You have the right to remain silent. Anything you say can and will be used against you in a court of law. You have the right to an attorney. If you cannot afford an attorney, one will be provided for you. Do you understand the rights I have just read to you?
You've heard these rights over and over again in movies and television shows, but have you ever really thought of their importance? In the wake of the tragic events that occurred in Boston and your recent review of Crimes for bar exam prep, we thought this would be a perfect time to review Miranda rights and the exception that was invoked after Boston Marathon bombing suspect #2 was taken into custody.
You have the right against self-incrimination under the Fifth Amendment. The Miranda warnings must be given to anyone in police custody before police interrogation. As seen above, these Miranda warnings inform the defendant of his or her right to remain silent and right to counsel. But, remember that the Miranda rights must only be read to those in a custodial interrogation. What should your next question be? What is considered 'in custody'? Well, a person is 'in custody' if he or she does not believe that they are free to terminate the interrogation. For any answers given by the defendant during a custodial interrogation to be admitted at trial, the police must have read the Miranda rights and obtained a valid waiver (i.e. knowingly, voluntarily, and intelligently) of these rights.
After Boston Marathon bombing suspect #2 was taking into custody, a Justice Department official stated that he would not be read his Miranda rights because the government was invoking the public safety exception.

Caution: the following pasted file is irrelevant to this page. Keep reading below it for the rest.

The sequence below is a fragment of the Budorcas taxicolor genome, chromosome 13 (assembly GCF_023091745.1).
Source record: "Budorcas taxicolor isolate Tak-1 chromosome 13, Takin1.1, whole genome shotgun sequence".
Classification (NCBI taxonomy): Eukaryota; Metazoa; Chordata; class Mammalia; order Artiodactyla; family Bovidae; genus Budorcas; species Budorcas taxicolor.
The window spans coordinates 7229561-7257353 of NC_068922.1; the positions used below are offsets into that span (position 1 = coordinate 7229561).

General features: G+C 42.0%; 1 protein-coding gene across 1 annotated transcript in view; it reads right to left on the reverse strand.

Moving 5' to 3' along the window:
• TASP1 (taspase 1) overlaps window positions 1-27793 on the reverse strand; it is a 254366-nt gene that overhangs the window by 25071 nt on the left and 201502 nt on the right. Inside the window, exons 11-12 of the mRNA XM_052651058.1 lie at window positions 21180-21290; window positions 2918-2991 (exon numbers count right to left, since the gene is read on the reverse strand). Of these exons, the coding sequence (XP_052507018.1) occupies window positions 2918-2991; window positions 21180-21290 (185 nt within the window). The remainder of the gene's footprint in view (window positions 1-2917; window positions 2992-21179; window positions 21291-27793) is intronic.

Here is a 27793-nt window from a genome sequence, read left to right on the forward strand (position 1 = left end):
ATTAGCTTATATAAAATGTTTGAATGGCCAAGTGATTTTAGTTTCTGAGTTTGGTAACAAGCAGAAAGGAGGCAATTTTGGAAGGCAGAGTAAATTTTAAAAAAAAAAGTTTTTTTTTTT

The public safety exception to the Miranda rights allows the police to conduct an interrogation without reading a suspect their Miranda warnings if there is a reasonable concern for public safety. But, this exception only applies to voluntary statements made by the suspect; as opposed to coerced statements, which are not protected by this exception. Not only does the exception permit police to interrogate without reading the Miranda warnings, but also allows the government to introduce the statements as evidence against the suspect in court.
This exception comes from the 1984 Supreme Court case New York v. Quarles where the police apprehended a rape suspect in a crowded grocery store. During this arrest, the police found an empty gun-holster and before reading the suspect his Miranda rights asked him where the gun was. The suspect nodded in the direction of the gun and said, "The gun is over there." Only after retrieving the gun did the police read the suspect his Miranda rights. The Supreme Court held that the rule of Miranda is not absolute and can be a bit more elastic where there is a concern for public safety. Under this exception, to be admissible in the government's direct case at a trial, the questioning must not be "actually compelled by police conduct which overcame his will to resist, and must be focused and limited, involving a situation -in which police officers ask questions reasonably prompted by a concern for the public safety."
Alright, so let's get a little perspective on how all of this related to Dzhokhar Tsarnaev, Boston bombing suspect #2. The government invoked the public safety exception so Tsarnaev was not read his Miranda rights after he was taken into custody and before the FBI initially questioned him.